We’ve been harvesting the outer leaves rather then the whole plant, and the warmer weather in late winter have triggered them to flower.

Chinese Mustard Flowers

Chinese Mustard Flowers

The flowers grew into seedpods and were dried over the last few weeks, I’ve then harvested these seedpods still on their stalks, and put them into a clean polyethylene with lid.

Mustard seed pods in polyethylene box

Mustard seed pods in polyethylene box

The box is very light, and I just pick it up and give it a few shakes every time I walk passed it.  The seed pods splits and the seeds and some of the broken seed pods falls to the bottom of the box.  I then tip them into a small colander in a container with lid, and give that a shake as well.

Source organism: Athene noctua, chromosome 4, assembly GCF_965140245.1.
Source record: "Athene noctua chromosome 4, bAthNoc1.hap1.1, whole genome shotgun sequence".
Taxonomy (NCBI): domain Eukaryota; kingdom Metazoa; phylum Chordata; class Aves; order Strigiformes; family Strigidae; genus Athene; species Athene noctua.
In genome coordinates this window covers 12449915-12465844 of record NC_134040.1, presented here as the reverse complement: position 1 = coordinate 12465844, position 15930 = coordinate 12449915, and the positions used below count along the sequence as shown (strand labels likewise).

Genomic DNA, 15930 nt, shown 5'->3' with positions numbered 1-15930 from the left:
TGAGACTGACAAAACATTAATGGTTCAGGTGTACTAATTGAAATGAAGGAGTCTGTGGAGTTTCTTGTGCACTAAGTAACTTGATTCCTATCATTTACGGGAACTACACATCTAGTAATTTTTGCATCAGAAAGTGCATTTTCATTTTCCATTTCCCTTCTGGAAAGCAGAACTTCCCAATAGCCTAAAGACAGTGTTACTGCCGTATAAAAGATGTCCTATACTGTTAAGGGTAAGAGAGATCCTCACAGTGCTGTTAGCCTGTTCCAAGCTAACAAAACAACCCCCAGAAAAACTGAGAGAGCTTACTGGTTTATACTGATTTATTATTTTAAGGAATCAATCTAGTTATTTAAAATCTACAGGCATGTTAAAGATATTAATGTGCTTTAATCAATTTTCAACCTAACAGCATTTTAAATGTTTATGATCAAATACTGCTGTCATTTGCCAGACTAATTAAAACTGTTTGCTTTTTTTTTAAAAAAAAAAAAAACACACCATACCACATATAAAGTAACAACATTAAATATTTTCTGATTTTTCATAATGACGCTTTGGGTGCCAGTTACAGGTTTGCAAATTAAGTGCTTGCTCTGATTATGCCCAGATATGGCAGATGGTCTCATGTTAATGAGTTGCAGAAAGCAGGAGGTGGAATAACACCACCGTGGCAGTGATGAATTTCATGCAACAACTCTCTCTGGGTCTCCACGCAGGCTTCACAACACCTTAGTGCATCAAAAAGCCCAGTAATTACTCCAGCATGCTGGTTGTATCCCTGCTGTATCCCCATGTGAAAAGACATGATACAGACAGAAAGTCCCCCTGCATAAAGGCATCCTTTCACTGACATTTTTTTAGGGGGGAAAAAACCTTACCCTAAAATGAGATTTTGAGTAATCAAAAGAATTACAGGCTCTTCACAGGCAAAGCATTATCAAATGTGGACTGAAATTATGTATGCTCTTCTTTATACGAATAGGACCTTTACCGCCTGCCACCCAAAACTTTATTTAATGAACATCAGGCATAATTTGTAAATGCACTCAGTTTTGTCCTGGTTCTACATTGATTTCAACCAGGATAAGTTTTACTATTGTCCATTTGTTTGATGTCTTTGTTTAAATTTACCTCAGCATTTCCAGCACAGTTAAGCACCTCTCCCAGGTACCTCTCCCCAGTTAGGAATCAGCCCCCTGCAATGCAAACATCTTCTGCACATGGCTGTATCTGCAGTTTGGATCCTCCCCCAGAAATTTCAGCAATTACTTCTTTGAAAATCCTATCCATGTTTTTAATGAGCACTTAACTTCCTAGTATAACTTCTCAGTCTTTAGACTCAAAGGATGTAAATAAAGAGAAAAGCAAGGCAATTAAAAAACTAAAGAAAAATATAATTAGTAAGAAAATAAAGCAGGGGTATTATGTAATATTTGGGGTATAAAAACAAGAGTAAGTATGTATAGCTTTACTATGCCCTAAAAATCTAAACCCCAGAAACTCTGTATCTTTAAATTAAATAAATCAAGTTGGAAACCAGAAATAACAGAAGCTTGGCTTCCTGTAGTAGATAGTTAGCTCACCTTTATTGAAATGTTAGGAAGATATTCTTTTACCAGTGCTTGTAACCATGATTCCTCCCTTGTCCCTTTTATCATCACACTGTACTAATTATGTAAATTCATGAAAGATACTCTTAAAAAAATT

Mustard Seed pods inside colander

Mustard Seed pods inside colander

Mustard seeds falls to the bottom

Mustard seeds falls to the bottom

The seeds falls to the bottom of the container with the colander catching the broken seedpods and larger chuffs.

Mustard Seeds

Mustard Seeds

The smaller chuffs which fall through with the seeds can be lightly blown away as they’re lighter than the seeds.

The seeds can then be collected into ziplock bags for storage until ready to plant or seed sharing with other gardeners ~~ pods and chuffs can be used as mulch ~

Mustard mulch & seed packets ~

Mustard mulch & seed packets ~